• Politics and Society in the Twentieth-Century Russia
  • Displaying the Past: Museums, Artefacts and Collections 
  • Visions of England: History, Heritage and Identity
  • Heritage Tourism and Place Promotion
  • Politics Work Project 
  • Geographies of Development Twentieth-Century USA
  • The German Lands in the Nineteenth Century
  • Politics, Religion & Society in Ireland, 1690-1848 
  • Reporting Politics 1 
  • Campaign Power – People, Pressure Groups and Social
  • Debates
  • ‘Race’ and Ethnicity in Contemporary Britain

Year 3

Options

  • Independent Study
  • Nationalism 
  • The Atlantic Slave Trade 
  • The USA and World War Two 
  • The Home Front: Britain 1939 – 45 
  • Martin Luther King Jr. and his Opponents 
  • Hollywood Goes to War
  • Nazi Germany 
  • Empire and Appeasement 
  • Jack the Ripper: History, Literature and Myth 
  • Propaganda and Politics in the 20th Century 
  • Witchcraft 
  • Ireland Since 1848 
  • History Extension Module 
  • Britain in the Global Economy 
  • Heritage Tourism and Place Promotion 
  • Remembrance, Memory and Memorials 
  • Political Geography 
  • Reporting Politics 2
  • Response to Crime: The Justice Process 
  • ‘Race’, Ethnicity and Education 
  • Risk Society 
  • Construction Emotions: Social / Political Perspective
Teaching and assessment

How will you be taught?

For more information about teaching, learning and assessment on this course, please see the single honours course pages for History and Politics

History at Worcester is designed to enable you to study the types of history that appeal to you most. Informed by cutting-edge research on key questions of our time, it offers you the opportunity to study the political, cultural and social history of Britain, Europe and the wider world from the 16th to 20th centuries. The course begins with a broad introduction to many of today’s debates surrounding history and approaches to historical study. It ends with the opportunity for you to produce a major piece of work on a topic of your choice, supported by one-to-one supervision. History provides you with opportunities to benefit directly from your lecturers’ cutting-edge research and research interests – which include, amongst many others, the Devil in Tudor and Stuart England, US propaganda in the Second World War, appeasement, the transatlantic slave trade and the home front in World Wars 1 and 2.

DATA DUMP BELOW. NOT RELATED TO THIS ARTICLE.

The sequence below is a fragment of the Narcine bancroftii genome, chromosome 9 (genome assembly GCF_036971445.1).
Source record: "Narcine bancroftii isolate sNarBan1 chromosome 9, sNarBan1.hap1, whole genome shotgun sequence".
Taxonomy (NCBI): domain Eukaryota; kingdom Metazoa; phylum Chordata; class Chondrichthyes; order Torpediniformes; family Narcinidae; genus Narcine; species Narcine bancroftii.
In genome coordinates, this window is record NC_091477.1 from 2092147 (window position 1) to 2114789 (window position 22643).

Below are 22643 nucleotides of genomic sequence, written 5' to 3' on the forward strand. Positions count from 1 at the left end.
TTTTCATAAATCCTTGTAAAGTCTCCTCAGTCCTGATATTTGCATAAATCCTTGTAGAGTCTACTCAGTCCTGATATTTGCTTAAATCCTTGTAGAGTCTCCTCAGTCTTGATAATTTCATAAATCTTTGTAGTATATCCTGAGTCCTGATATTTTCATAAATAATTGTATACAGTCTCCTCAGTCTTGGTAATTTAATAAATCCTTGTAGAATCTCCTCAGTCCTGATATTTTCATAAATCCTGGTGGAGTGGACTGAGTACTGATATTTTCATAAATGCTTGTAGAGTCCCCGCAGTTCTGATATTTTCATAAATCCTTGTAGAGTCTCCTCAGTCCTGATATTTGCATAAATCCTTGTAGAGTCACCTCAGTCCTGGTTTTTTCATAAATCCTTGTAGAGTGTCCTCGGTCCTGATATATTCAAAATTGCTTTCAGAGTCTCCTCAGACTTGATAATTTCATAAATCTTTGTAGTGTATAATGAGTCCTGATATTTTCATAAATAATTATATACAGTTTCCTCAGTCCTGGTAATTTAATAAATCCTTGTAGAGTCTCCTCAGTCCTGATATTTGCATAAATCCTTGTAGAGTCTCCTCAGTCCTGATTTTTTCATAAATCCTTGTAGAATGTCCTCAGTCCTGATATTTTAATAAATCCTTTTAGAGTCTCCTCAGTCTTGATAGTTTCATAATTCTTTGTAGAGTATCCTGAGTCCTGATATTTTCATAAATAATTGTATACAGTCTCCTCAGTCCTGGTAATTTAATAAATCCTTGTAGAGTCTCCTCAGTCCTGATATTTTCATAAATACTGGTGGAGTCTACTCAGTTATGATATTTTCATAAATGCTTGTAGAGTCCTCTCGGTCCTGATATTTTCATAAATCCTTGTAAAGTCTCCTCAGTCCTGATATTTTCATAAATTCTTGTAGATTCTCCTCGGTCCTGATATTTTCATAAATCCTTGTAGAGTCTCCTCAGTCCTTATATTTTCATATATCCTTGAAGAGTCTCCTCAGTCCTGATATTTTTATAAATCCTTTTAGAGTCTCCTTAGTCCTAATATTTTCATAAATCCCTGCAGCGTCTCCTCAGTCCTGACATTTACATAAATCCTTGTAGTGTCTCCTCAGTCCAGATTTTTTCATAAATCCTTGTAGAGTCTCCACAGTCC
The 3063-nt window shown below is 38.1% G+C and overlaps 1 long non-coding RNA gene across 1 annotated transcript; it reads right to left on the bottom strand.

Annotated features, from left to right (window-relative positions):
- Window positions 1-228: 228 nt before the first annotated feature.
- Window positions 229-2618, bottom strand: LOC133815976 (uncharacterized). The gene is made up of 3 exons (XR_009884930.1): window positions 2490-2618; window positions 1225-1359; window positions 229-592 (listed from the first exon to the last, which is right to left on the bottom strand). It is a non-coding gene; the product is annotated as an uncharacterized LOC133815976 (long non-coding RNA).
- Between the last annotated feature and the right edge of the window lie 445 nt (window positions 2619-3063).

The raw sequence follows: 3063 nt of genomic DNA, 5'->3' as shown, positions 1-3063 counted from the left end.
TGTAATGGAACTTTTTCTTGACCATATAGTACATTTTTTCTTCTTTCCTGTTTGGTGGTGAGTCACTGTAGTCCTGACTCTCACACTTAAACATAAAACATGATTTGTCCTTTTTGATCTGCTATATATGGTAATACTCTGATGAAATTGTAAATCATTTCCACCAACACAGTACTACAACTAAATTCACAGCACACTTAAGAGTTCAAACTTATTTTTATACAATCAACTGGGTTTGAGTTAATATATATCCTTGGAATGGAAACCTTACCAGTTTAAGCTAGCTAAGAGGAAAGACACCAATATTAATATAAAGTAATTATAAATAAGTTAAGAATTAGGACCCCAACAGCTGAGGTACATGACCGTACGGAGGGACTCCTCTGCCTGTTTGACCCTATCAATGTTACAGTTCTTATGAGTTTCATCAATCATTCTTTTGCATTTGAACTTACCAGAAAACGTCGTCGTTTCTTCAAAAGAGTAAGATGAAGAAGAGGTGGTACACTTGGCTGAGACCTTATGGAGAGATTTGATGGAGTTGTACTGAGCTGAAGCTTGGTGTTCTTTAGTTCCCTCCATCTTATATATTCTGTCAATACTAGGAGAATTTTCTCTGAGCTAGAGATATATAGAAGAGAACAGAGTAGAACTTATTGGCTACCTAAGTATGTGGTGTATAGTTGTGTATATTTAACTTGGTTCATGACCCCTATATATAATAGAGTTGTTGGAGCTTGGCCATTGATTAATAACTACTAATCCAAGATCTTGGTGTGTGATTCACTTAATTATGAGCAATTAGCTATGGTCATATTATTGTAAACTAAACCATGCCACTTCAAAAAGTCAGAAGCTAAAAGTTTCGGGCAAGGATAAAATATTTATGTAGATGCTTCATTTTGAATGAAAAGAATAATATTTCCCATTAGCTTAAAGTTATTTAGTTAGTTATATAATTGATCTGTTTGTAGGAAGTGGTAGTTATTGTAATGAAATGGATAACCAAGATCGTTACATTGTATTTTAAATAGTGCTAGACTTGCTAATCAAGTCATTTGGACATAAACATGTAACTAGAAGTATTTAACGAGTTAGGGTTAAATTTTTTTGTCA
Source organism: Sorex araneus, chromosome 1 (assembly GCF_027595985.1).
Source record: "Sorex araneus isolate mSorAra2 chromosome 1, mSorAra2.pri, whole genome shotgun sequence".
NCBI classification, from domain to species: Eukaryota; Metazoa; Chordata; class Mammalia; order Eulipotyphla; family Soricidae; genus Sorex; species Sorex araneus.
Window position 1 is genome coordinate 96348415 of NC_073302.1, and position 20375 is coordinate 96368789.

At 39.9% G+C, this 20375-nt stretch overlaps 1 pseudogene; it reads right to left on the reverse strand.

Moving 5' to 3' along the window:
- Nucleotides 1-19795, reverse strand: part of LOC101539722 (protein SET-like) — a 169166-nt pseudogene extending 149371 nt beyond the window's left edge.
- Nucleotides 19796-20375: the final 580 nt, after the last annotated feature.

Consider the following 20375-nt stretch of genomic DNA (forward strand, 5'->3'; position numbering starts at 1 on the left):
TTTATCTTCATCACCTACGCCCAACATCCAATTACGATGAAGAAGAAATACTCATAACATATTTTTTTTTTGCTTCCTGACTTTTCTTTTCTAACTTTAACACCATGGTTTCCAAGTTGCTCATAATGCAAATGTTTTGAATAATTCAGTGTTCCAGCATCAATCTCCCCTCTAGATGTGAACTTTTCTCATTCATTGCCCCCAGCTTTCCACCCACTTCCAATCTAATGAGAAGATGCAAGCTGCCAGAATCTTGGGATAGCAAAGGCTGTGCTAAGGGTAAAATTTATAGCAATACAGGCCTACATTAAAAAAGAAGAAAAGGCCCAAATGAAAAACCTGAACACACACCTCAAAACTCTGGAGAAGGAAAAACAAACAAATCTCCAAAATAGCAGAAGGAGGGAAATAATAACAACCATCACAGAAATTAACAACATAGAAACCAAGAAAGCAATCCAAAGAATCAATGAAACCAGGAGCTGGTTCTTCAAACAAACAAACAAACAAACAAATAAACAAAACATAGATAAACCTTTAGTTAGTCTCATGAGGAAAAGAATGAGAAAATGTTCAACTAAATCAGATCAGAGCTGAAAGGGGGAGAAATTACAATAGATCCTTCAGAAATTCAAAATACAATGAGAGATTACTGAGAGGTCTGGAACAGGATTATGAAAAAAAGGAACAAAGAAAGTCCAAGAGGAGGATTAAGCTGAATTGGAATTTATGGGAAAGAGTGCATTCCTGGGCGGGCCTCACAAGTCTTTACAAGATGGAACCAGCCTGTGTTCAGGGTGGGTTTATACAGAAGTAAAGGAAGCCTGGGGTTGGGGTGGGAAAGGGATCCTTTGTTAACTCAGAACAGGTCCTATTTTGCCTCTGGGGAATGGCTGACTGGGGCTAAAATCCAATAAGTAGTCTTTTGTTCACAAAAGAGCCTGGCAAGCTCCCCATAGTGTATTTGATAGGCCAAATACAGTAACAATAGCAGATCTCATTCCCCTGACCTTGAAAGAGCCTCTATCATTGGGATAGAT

Politics addresses the fact that increasing numbers of people are turning away from party politics and finding other ways of ‘speaking out’ (through pressure groups, for example, or development of online communities, through mass protest and other forms of ‘resistance’ or civil disobedience, or through new approaches to campaigning). It is structured to provide a ‘people centred’ view of politics past and present, examining people’s struggles to change worlds and to try to get things done and how they develop their systems of government, or interact with them, to solve problems and address injustice. At the centre of all these investigations are students’ developing understandings of the workings of power in all its forms.

Both subject areas aim to support your understanding of the range of opportunities that could be available to you on graduation. To this end, you can undertake work placements as part of your formal study, explore opportunities for postgraduate study and investigate, with those who are already working in them, career paths in teaching, the cultural industries, the media and PR, human relations and the many other sectors in which history and politics graduates find work. Volunteering opportunities with a wide variety of local organisations are available and promoted actively to students.

The majority of your learning takes place through a mixture of lectures, seminars, small group discussion and tutorials. Most assessment is by course work - in diverse forms, from essays to literature reviews, source analysis to blogs and oral presentations.